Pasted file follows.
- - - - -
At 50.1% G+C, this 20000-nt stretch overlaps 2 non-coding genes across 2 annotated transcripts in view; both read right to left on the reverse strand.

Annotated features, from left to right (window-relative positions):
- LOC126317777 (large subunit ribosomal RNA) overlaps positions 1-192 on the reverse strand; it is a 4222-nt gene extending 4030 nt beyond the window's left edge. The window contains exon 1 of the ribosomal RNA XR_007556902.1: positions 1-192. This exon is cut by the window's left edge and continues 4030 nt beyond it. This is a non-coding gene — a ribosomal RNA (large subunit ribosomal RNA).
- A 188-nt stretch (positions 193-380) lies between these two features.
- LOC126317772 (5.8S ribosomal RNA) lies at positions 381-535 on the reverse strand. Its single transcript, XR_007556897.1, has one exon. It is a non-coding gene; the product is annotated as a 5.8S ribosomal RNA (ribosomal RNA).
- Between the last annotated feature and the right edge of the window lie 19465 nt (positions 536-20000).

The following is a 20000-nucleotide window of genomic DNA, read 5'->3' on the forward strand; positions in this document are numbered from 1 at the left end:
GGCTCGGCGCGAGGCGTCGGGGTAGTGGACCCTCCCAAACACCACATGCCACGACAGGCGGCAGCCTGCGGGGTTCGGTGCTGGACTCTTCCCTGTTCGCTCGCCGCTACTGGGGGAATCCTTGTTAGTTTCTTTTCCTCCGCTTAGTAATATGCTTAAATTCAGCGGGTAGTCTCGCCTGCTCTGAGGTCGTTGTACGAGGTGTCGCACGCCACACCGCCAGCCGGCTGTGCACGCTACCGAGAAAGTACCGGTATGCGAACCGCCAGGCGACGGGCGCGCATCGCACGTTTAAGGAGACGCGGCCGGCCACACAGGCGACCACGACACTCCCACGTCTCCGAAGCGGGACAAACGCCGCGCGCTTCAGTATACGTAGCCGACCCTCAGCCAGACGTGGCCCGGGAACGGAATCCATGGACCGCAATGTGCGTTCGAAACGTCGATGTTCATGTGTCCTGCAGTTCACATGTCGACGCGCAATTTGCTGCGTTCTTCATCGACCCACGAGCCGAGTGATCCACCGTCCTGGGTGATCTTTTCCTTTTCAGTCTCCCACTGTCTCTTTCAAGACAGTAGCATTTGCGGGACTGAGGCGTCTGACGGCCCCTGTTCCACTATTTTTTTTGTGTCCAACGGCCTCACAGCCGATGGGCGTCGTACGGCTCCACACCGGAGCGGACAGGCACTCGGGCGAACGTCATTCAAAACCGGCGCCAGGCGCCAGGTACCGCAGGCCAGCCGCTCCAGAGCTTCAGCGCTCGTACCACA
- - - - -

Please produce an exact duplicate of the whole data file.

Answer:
At 50.1% G+C, this 20000-nt stretch overlaps 2 non-coding genes across 2 annotated transcripts in view; both read right to left on the reverse strand.

Annotated features, from left to right (window-relative positions):
- LOC126317777 (large subunit ribosomal RNA) overlaps positions 1-192 on the reverse strand; it is a 4222-nt gene extending 4030 nt beyond the window's left edge. The window contains exon 1 of the ribosomal RNA XR_007556902.1: positions 1-192. This exon is cut by the window's left edge and continues 4030 nt beyond it. This is a non-coding gene — a ribosomal RNA (large subunit ribosomal RNA).
- A 188-nt stretch (positions 193-380) lies between these two features.
- LOC126317772 (5.8S ribosomal RNA) lies at positions 381-535 on the reverse strand. Its single transcript, XR_007556897.1, has one exon. It is a non-coding gene; the product is annotated as a 5.8S ribosomal RNA (ribosomal RNA).
- Between the last annotated feature and the right edge of the window lie 19465 nt (positions 536-20000).

The following is a 20000-nucleotide window of genomic DNA, read 5'->3' on the forward strand; positions in this document are numbered from 1 at the left end:
GGCTCGGCGCGAGGCGTCGGGGTAGTGGACCCTCCCAAACACCACATGCCACGACAGGCGGCAGCCTGCGGGGTTCGGTGCTGGACTCTTCCCTGTTCGCTCGCCGCTACTGGGGGAATCCTTGTTAGTTTCTTTTCCTCCGCTTAGTAATATGCTTAAATTCAGCGGGTAGTCTCGCCTGCTCTGAGGTCGTTGTACGAGGTGTCGCACGCCACACCGCCAGCCGGCTGTGCACGCTACCGAGAAAGTACCGGTATGCGAACCGCCAGGCGACGGGCGCGCATCGCACGTTTAAGGAGACGCGGCCGGCCACACAGGCGACCACGACACTCCCACGTCTCCGAAGCGGGACAAACGCCGCGCGCTTCAGTATACGTAGCCGACCCTCAGCCAGACGTGGCCCGGGAACGGAATCCATGGACCGCAATGTGCGTTCGAAACGTCGATGTTCATGTGTCCTGCAGTTCACATGTCGACGCGCAATTTGCTGCGTTCTTCATCGACCCACGAGCCGAGTGATCCACCGTCCTGGGTGATCTTTTCCTTTTCAGTCTCCCACTGTCTCTTTCAAGACAGTAGCATTTGCGGGACTGAGGCGTCTGACGGCCCCTGTTCCACTATTTTTTTTGTGTCCAACGGCCTCACAGCCGATGGGCGTCGTACGGCTCCACACCGGAGCGGACAGGCACTCGGGCGAACGTCATTCAAAACCGGCGCCAGGCGCCAGGTACCGCAGGCCAGCCGCTCCAGAGCTTCAGCGCTCGTACCACA